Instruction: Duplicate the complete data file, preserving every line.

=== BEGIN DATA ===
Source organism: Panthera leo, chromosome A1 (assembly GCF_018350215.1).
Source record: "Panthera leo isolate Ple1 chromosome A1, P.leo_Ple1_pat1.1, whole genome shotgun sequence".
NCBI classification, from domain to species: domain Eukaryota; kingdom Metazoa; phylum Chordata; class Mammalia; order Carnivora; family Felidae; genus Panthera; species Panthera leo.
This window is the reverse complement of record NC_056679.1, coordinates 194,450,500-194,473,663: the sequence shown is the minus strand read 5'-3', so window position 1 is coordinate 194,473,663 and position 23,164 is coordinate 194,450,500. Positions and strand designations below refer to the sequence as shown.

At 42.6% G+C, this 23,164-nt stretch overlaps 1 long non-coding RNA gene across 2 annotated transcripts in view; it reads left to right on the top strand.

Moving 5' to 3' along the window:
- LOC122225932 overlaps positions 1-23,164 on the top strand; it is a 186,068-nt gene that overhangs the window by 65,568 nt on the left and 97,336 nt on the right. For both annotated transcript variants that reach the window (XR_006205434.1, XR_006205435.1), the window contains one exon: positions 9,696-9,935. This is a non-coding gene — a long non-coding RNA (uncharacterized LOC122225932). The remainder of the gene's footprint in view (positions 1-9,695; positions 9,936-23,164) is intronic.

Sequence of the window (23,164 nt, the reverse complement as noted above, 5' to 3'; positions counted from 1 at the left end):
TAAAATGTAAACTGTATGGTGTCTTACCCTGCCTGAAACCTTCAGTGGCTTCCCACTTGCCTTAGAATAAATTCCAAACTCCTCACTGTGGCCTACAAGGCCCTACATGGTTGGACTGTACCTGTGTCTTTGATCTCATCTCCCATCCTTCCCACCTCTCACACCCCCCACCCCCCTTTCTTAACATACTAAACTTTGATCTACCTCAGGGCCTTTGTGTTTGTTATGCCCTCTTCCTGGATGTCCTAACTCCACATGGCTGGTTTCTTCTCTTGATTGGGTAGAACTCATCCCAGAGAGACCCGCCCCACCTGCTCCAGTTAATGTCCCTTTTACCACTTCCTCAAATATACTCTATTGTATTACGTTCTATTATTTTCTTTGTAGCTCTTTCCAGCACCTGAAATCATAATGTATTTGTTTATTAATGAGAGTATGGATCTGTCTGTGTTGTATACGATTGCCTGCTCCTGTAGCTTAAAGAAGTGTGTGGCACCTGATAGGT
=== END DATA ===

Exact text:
Source organism: Panthera leo, chromosome A1 (assembly GCF_018350215.1).
Source record: "Panthera leo isolate Ple1 chromosome A1, P.leo_Ple1_pat1.1, whole genome shotgun sequence".
NCBI classification, from domain to species: domain Eukaryota; kingdom Metazoa; phylum Chordata; class Mammalia; order Carnivora; family Felidae; genus Panthera; species Panthera leo.
This window is the reverse complement of record NC_056679.1, coordinates 194,450,500-194,473,663: the sequence shown is the minus strand read 5'-3', so window position 1 is coordinate 194,473,663 and position 23,164 is coordinate 194,450,500. Positions and strand designations below refer to the sequence as shown.

At 42.6% G+C, this 23,164-nt stretch overlaps 1 long non-coding RNA gene across 2 annotated transcripts in view; it reads left to right on the top strand.

Moving 5' to 3' along the window:
- LOC122225932 overlaps positions 1-23,164 on the top strand; it is a 186,068-nt gene that overhangs the window by 65,568 nt on the left and 97,336 nt on the right. For both annotated transcript variants that reach the window (XR_006205434.1, XR_006205435.1), the window contains one exon: positions 9,696-9,935. This is a non-coding gene — a long non-coding RNA (uncharacterized LOC122225932). The remainder of the gene's footprint in view (positions 1-9,695; positions 9,936-23,164) is intronic.

Sequence of the window (23,164 nt, the reverse complement as noted above, 5' to 3'; positions counted from 1 at the left end):
TAAAATGTAAACTGTATGGTGTCTTACCCTGCCTGAAACCTTCAGTGGCTTCCCACTTGCCTTAGAATAAATTCCAAACTCCTCACTGTGGCCTACAAGGCCCTACATGGTTGGACTGTACCTGTGTCTTTGATCTCATCTCCCATCCTTCCCACCTCTCACACCCCCCACCCCCCTTTCTTAACATACTAAACTTTGATCTACCTCAGGGCCTTTGTGTTTGTTATGCCCTCTTCCTGGATGTCCTAACTCCACATGGCTGGTTTCTTCTCTTGATTGGGTAGAACTCATCCCAGAGAGACCCGCCCCACCTGCTCCAGTTAATGTCCCTTTTACCACTTCCTCAAATATACTCTATTGTATTACGTTCTATTATTTTCTTTGTAGCTCTTTCCAGCACCTGAAATCATAATGTATTTGTTTATTAATGAGAGTATGGATCTGTCTGTGTTGTATACGATTGCCTGCTCCTGTAGCTTAAAGAAGTGTGTGGCACCTGATAGGT